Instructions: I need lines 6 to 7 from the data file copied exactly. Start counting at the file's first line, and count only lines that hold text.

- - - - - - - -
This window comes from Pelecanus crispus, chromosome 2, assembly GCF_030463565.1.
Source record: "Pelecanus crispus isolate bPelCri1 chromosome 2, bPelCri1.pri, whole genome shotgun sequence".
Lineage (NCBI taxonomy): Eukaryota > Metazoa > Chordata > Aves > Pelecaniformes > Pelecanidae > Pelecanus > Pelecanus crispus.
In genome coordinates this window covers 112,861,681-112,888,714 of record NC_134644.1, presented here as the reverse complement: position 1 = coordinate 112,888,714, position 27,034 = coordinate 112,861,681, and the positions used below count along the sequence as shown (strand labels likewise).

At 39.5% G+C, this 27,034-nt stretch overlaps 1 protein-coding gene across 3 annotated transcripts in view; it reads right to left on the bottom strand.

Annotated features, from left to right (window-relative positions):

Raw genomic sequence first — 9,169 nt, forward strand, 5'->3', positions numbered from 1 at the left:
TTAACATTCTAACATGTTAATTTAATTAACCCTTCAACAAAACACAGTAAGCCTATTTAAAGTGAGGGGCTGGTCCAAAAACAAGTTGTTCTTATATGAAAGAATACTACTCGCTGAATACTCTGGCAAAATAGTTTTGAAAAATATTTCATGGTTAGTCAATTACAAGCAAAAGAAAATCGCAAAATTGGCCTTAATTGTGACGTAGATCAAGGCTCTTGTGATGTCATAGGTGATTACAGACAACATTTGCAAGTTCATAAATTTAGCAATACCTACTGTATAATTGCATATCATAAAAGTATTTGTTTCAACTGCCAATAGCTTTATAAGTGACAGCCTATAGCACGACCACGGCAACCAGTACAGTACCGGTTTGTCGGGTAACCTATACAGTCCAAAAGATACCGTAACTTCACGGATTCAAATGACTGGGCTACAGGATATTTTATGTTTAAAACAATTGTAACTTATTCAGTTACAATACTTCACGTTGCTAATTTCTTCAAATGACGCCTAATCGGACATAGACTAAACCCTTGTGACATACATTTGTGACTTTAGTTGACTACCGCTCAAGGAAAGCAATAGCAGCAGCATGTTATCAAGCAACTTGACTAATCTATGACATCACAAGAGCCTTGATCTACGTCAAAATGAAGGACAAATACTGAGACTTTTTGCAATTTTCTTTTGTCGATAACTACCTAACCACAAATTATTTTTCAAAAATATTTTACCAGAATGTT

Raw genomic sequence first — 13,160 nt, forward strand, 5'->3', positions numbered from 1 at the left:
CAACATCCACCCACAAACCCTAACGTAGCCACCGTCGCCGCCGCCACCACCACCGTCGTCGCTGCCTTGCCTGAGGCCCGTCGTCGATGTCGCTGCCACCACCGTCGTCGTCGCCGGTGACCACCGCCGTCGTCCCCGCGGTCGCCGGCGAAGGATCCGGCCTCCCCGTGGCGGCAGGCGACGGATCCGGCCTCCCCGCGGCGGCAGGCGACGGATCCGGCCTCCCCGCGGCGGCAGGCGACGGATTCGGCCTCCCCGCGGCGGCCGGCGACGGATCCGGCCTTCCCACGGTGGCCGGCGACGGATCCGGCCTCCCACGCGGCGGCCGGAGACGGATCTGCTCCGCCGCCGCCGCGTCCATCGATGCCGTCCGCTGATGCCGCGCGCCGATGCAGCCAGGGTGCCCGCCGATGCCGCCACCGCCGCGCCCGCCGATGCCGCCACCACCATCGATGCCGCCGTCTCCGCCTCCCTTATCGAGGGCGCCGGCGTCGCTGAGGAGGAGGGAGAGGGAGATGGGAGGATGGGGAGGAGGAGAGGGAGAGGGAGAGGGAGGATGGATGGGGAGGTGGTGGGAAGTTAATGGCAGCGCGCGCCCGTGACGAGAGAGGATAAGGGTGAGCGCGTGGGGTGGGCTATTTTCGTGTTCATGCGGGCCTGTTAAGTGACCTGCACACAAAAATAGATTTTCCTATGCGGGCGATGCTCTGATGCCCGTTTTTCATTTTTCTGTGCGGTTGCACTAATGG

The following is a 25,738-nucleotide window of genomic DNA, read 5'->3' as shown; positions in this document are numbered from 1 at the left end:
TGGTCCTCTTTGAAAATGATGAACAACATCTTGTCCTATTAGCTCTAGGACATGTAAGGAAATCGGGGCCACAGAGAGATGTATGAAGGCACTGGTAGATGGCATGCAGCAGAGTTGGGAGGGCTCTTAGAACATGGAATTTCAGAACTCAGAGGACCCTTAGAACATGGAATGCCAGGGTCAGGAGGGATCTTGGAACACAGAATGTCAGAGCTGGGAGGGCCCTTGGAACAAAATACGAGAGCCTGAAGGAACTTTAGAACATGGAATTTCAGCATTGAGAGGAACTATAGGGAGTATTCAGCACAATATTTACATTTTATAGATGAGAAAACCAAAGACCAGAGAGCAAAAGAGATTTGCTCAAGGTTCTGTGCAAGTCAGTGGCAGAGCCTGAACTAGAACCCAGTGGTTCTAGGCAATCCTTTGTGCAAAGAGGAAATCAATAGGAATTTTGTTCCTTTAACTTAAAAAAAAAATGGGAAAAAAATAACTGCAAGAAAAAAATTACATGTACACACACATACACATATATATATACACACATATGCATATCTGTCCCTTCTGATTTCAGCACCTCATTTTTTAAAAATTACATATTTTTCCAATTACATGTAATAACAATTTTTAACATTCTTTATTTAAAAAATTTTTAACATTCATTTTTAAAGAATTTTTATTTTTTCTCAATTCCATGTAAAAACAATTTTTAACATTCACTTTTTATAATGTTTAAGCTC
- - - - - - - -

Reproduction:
Annotated features, from left to right (window-relative positions):

Raw genomic sequence first — 9,169 nt, forward strand, 5'->3', positions numbered from 1 at the left: